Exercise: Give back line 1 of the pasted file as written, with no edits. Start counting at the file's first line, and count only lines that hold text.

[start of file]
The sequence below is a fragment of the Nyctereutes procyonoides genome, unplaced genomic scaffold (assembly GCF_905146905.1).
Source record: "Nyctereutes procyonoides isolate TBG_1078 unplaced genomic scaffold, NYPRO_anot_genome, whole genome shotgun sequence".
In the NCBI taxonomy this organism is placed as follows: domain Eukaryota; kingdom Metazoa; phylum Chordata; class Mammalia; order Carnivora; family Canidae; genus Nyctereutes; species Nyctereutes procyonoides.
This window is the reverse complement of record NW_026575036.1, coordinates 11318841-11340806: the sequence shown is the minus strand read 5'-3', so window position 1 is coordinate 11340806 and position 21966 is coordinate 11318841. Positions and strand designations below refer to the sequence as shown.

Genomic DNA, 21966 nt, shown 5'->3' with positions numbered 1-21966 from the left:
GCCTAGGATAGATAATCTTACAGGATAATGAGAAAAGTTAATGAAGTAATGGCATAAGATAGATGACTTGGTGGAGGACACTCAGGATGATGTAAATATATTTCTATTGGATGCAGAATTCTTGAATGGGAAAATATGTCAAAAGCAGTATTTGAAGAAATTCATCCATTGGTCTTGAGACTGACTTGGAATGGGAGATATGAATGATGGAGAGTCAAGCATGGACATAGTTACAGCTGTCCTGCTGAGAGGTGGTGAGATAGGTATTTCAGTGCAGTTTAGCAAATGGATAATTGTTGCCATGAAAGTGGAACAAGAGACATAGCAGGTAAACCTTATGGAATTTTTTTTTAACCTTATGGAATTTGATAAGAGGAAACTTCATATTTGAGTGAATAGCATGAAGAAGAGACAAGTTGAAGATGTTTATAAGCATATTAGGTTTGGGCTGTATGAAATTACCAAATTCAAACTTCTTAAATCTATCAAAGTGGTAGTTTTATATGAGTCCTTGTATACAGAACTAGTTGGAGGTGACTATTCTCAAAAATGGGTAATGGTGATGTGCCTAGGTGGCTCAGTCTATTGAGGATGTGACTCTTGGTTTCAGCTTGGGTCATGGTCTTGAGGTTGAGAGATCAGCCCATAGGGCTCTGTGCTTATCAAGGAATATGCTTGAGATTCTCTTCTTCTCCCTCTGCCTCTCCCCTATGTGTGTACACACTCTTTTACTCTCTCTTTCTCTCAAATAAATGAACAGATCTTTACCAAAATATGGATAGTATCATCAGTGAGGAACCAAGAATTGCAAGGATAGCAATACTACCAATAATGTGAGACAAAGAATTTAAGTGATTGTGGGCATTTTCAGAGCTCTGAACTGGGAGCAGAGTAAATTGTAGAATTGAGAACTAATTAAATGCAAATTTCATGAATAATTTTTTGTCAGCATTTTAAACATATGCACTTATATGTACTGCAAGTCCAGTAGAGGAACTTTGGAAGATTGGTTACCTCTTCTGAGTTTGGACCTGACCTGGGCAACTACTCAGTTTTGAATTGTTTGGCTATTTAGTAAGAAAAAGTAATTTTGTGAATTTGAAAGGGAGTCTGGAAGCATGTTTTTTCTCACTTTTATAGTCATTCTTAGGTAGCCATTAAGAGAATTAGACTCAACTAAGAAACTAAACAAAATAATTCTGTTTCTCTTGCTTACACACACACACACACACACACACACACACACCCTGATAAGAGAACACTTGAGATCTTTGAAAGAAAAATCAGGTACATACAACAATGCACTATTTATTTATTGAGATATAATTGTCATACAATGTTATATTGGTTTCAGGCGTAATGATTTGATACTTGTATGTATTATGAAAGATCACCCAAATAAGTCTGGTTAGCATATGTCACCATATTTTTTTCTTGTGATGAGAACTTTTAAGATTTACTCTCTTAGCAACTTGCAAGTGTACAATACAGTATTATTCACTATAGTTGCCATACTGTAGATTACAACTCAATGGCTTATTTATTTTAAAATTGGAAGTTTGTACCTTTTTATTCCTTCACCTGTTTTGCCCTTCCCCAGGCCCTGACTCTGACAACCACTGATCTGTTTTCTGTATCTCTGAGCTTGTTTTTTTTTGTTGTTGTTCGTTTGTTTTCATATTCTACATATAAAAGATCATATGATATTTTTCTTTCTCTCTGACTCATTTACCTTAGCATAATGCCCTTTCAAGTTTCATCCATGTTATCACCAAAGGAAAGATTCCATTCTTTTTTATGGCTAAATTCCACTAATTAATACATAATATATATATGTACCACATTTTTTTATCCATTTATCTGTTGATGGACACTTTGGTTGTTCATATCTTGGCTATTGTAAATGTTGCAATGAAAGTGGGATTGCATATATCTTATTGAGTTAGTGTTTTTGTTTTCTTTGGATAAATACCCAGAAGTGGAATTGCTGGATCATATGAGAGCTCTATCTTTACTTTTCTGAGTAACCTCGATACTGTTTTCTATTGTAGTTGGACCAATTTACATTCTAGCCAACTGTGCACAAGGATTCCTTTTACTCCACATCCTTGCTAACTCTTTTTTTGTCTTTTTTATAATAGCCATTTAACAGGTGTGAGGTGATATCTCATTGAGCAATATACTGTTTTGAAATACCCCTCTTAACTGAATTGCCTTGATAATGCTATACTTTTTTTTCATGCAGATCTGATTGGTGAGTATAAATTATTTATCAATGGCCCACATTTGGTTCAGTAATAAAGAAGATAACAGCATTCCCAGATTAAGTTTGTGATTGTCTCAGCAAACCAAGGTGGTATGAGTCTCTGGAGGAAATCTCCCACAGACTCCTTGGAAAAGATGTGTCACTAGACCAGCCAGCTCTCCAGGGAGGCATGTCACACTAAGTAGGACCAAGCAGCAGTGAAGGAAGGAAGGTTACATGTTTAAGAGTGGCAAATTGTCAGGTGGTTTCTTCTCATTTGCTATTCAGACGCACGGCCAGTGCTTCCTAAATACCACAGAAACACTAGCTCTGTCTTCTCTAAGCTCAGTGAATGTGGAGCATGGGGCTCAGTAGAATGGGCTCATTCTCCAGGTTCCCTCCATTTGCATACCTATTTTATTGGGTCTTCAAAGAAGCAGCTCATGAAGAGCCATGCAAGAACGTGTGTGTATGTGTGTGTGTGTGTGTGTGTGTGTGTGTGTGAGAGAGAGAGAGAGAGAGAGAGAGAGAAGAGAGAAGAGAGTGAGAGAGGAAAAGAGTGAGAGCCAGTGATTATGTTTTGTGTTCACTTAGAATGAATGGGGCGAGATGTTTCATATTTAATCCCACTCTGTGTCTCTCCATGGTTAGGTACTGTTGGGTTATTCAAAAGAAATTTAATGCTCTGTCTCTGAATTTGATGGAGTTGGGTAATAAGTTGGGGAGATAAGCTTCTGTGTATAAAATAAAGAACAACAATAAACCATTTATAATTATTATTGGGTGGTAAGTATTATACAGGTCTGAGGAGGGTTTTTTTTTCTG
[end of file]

The sequence below is a fragment of the Nyctereutes procyonoides genome, unplaced genomic scaffold (assembly GCF_905146905.1).